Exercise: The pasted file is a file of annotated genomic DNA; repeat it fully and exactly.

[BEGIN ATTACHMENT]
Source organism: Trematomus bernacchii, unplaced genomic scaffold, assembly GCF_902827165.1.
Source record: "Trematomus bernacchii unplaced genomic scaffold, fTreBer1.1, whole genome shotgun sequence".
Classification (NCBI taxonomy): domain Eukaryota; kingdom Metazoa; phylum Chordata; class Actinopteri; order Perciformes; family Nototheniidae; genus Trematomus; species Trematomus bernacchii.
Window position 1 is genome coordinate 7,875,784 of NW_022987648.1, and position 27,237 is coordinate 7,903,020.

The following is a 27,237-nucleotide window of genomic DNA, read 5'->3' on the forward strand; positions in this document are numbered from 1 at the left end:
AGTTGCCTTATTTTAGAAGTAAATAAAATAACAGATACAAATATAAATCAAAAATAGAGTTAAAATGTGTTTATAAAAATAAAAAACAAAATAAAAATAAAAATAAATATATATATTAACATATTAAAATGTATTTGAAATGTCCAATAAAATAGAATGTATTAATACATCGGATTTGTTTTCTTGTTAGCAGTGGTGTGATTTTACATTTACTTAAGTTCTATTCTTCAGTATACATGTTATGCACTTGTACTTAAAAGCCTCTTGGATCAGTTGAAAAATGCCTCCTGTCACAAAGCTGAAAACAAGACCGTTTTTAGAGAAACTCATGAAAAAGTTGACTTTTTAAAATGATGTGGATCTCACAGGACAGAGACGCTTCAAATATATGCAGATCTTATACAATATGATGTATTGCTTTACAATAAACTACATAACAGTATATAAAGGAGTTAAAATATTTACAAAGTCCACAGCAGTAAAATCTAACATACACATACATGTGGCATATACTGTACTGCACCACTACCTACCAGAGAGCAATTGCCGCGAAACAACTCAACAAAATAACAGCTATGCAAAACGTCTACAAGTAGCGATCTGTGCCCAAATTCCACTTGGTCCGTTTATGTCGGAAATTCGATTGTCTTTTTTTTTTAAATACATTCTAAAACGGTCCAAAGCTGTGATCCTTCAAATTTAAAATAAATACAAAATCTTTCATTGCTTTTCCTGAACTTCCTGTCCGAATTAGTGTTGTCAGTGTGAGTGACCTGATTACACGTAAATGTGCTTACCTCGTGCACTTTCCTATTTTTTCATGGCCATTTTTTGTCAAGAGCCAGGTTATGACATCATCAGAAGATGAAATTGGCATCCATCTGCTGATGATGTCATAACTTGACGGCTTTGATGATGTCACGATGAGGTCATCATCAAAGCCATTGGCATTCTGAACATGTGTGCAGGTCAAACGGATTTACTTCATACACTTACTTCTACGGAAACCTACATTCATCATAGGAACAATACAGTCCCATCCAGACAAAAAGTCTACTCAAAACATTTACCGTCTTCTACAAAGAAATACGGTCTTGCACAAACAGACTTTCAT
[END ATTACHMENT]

Source organism: Trematomus bernacchii, unplaced genomic scaffold, assembly GCF_902827165.1.
Source record: "Trematomus bernacchii unplaced genomic scaffold, fTreBer1.1, whole genome shotgun sequence".
Classification (NCBI taxonomy): domain Eukaryota; kingdom Metazoa; phylum Chordata; class Actinopteri; order Perciformes; family Nototheniidae; genus Trematomus; species Trematomus bernacchii.
Window position 1 is genome coordinate 7,875,784 of NW_022987648.1, and position 27,237 is coordinate 7,903,020.

The following is a 27,237-nucleotide window of genomic DNA, read 5'->3' on the forward strand; positions in this document are numbered from 1 at the left end:
AGTTGCCTTATTTTAGAAGTAAATAAAATAACAGATACAAATATAAATCAAAAATAGAGTTAAAATGTGTTTATAAAAATAAAAAACAAAATAAAAATAAAAATAAATATATATATTAACATATTAAAATGTATTTGAAATGTCCAATAAAATAGAATGTATTAATACATCGGATTTGTTTTCTTGTTAGCAGTGGTGTGATTTTACATTTACTTAAGTTCTATTCTTCAGTATACATGTTATGCACTTGTACTTAAAAGCCTCTTGGATCAGTTGAAAAATGCCTCCTGTCACAAAGCTGAAAACAAGACCGTTTTTAGAGAAACTCATGAAAAAGTTGACTTTTTAAAATGATGTGGATCTCACAGGACAGAGACGCTTCAAATATATGCAGATCTTATACAATATGATGTATTGCTTTACAATAAACTACATAACAGTATATAAAGGAGTTAAAATATTTACAAAGTCCACAGCAGTAAAATCTAACATACACATACATGTGGCATATACTGTACTGCACCACTACCTACCAGAGAGCAATTGCCGCGAAACAACTCAACAAAATAACAGCTATGCAAAACGTCTACAAGTAGCGATCTGTGCCCAAATTCCACTTGGTCCGTTTATGTCGGAAATTCGATTGTCTTTTTTTTTTAAATACATTCTAAAACGGTCCAAAGCTGTGATCCTTCAAATTTAAAATAAATACAAAATCTTTCATTGCTTTTCCTGAACTTCCTGTCCGAATTAGTGTTGTCAGTGTGAGTGACCTGATTACACGTAAATGTGCTTACCTCGTGCACTTTCCTATTTTTTCATGGCCATTTTTTGTCAAGAGCCAGGTTATGACATCATCAGAAGATGAAATTGGCATCCATCTGCTGATGATGTCATAACTTGACGGCTTTGATGATGTCACGATGAGGTCATCATCAAAGCCATTGGCATTCTGAACATGTGTGCAGGTCAAACGGATTTACTTCATACACTTACTTCTACGGAAACCTACATTCATCATAGGAACAATACAGTCCCATCCAGACAAAAAGTCTACTCAAAACATTTACCGTCTTCTACAAAGAAATACGGTCTTGCACAAACAGACTTTCAT